The movie starts out that way, no preamble… and then it goes into flashback mode, 15 hours before that. What the hey? Not only that, but the flashback doesn’t set anything up really, and it only lasts about 10 minutes before we’re back to the lights again, only this time with a mix of what we saw earlier and what was going on that we didn’t see, but now know what’s coming.

From this point on we have fear and we have aliens. There are big aliens, smaller aliens, small flying aliens and the super large alien ships. The two early heroes watch as thousands of bodies are sucked into the ships, and for whatever reason they’re able to look at the light from a distance and not turn into something that’s going to get sucked in.

Everything takes place in one building, although when the military starts fighting back, we get to see planes and helicopters trying to take on these things. Only they’re indestructible. I just have to throw this one out. A stealth fighter hits one of the large alien ships with a nuclear warhead missile. You know that because of the way everything around explodes upon impact. The ship actually goes down, and there’s this large shockwave coming… only it doesn’t break any windows, there’s no fallout, and no radiation. And the ship puts itself back together. Later a guy is able to knock the glass out of another window with his elbow. A nuclear explosion can’t break glass, but an elbow can? Oh yeah; the ship that got blown up… it puts itself back together again, as does every alien that gets creamed by a missile or machine guy or bazooka or… whatever.

The only thing left to talk about is the ending of the movie. I’m not going to give it away, but I will say it was one of the stupidest endings I’ve ever seen to a movie. Scott asked while we were leaving the movie what it was about; I honestly don’t know. It had no real purpose; I guess they figured if there was a real alien attack that there wouldn’t be any conversation at all. Then again, if there was a real alien attack with ships this large I’m betting the military would have known it, we’d have all been told to leave the big cities, and maybe so many people wouldn’t have been killed at all. I mean, as kids we had air raid warnings going all over the place and practiced hiding under tables, both day and night. Not a single warning that there’s an alien invasion coming? Nothing on TV? Please!

I do have to add this. The budget for this movie was only $10 million, and most of the money had to go into the aliens, some of which looked pretty cool. The writing was bad, the storyline was bad, and no one looked particularly great. And one of whom I thought was one of the stars of the movie gets killed early, and of course it’s the black guy, and he was the only person in the movie I knew. Oh yeah; early in the movie the people in the movie think the water is safe, so that’s why they try to get to the water. I was thinking Signs at this juncture, but at the end of the movie you see that anyone who was in the water was killed as well.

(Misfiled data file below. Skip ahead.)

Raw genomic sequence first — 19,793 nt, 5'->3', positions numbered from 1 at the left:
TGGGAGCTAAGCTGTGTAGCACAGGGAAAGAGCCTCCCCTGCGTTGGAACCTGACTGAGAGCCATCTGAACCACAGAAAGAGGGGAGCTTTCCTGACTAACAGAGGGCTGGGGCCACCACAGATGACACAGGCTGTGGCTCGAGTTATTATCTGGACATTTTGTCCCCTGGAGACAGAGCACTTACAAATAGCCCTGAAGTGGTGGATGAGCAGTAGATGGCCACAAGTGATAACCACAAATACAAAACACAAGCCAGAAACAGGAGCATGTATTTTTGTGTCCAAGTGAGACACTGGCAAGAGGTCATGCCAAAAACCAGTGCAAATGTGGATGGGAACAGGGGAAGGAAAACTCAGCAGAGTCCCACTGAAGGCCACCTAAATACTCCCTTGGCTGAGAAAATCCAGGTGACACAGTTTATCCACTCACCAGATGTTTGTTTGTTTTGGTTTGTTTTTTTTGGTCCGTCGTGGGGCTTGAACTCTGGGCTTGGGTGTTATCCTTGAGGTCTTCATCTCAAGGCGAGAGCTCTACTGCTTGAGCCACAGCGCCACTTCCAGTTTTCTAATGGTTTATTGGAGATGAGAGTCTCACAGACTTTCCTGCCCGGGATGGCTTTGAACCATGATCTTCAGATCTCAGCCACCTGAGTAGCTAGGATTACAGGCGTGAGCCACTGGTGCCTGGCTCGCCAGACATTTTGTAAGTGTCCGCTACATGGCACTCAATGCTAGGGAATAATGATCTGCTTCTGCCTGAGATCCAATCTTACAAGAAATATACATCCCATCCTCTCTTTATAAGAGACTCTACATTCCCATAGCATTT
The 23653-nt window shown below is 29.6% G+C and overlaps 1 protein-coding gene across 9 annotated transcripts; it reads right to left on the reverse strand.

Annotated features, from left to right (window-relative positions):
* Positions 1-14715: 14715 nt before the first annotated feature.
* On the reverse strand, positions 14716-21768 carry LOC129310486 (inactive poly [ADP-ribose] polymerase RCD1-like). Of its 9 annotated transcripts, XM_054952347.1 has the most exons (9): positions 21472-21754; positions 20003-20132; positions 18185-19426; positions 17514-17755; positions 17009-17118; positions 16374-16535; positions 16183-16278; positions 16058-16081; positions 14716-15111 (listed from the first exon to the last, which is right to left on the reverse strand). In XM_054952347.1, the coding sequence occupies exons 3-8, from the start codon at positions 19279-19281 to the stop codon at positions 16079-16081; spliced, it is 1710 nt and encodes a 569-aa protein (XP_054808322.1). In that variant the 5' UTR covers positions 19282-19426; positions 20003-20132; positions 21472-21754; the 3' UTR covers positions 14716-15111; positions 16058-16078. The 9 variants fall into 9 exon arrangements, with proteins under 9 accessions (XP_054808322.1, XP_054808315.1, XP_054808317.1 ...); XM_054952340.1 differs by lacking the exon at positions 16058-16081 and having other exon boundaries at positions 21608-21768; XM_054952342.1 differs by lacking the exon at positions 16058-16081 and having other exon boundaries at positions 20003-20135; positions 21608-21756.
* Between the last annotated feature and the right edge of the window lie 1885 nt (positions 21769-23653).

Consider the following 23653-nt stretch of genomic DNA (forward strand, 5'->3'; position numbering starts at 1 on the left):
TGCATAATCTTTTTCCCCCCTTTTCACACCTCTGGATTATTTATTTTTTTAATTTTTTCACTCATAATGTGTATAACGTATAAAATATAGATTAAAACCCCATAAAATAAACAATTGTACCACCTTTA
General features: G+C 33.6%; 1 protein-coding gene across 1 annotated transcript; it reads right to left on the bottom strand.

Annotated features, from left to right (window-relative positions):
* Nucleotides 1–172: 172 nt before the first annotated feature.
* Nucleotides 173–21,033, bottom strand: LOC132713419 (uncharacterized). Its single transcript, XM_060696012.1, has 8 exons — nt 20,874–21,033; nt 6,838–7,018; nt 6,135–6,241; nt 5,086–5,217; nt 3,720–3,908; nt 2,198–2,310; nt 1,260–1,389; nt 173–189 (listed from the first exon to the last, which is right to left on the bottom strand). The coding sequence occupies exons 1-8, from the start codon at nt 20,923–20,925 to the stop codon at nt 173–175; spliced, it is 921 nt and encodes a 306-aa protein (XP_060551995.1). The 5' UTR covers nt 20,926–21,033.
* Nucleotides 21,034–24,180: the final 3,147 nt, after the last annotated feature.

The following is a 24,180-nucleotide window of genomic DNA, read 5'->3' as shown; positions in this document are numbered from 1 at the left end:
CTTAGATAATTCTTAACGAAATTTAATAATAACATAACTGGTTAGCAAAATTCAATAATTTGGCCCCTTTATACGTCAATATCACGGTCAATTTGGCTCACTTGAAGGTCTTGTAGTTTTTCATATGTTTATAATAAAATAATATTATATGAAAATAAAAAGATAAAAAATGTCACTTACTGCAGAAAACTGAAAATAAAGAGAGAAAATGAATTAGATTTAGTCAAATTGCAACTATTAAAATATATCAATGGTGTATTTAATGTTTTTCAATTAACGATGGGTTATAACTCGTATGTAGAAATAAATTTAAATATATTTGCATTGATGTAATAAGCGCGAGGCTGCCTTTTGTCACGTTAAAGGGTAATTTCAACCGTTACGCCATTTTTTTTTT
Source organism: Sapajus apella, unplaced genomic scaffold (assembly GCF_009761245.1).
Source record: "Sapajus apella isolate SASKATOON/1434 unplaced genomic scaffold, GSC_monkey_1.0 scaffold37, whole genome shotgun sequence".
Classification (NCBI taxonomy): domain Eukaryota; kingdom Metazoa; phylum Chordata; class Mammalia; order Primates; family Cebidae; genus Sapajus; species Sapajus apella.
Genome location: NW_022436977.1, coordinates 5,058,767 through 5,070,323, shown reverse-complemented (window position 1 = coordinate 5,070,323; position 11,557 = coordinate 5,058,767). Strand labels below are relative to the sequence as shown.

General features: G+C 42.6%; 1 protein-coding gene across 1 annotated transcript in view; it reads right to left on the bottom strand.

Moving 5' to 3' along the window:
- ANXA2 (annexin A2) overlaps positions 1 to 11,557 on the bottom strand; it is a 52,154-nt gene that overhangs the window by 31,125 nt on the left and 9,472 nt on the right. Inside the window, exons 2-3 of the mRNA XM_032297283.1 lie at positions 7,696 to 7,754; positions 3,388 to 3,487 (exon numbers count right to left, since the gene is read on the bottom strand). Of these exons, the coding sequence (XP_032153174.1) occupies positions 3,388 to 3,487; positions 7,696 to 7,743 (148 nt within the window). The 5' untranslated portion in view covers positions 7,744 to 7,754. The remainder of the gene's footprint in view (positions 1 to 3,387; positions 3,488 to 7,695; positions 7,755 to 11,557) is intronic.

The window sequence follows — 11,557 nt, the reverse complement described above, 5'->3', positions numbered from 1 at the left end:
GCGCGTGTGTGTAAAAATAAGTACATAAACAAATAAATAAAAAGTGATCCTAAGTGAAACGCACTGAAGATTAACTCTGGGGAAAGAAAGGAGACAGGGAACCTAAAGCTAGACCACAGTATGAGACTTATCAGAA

I was trying to think of the last time I eagerly wanted to see a movie that failed like this; I can’t. I guess my string of picking winners is over; have to start anew. Skip this one, or wait until it comes on TV; don’t even rent it. You’ll hate yourself if you do. But if you’re not going to listen to me and are thinking about purchasing it anyway, then buy
Skyline from me. 😉
 

Digiprove sealCopyright secured by Digiprove © 2011-2015 Mitch Mitchell

My Top 10 Favorite Operas

Every once in awhile I like to put together a post like this one. Most of the time they don’t get a lot of comments because, well, I figure that folks may look at something like this as taking a lot of time, and I know that the particular style of music or movie doesn’t fit everyone.


Opera Singer by Cliff

So why do I do them? Two reasons.

One, because I have lots of interests, and I like to share my thoughts on things every once in awhile.

Two, because I like to consider myself kind of a renaissance guy, and I know a lot of people wouldn’t think that I would be the type of guy to like some of the things I do. I don’t know why not, though; after all, I did do a post showing my 19 favorite classical pieces, my top 10 disco favorites, and my 13 favorite singers, and on the first and third some of what’s below is repeated.

Why opera?

First, I was a music and history major in college, and I grew to enjoy opera a lot while in college, probably because of music history class, where we had to listen to all sorts of songs and be able to give all sorts of information about what we were listening to.

Second, as I listened to a lot of this stuff, I realized just how many of these songs were in the Warner Brothers cartoons I grew up watching and loving.

Third, my dad loved classical music and loved to sing, and every once in awhile he’d be watching opera on TV and I’d sit and listen with him. Whenever I’m on the road, the day I come home always starts with an opera in the early morning, and when it’s done then it’s time for something upbeat. But opera always comes first. 🙂

Did I always know what was going on? Not even close! Sometimes I did, and when I started going to operas, they’d have the lyrics posted above the stage so you can kind of follow along. You see in English what they’re saying in other languages. I’ll tell you the truth, most of the time I love the choruses more than the solo performances, probably because I was in a choir, and my dad loved choir music a lot.

What you see below are my top 10 favorites, in reverse order. I’m not giving the kind of detail I often do with these things, but I will tell a few stories before I start.

For instance, the reason Carmen is at the top of my list is because it’s the first opera I ever saw live.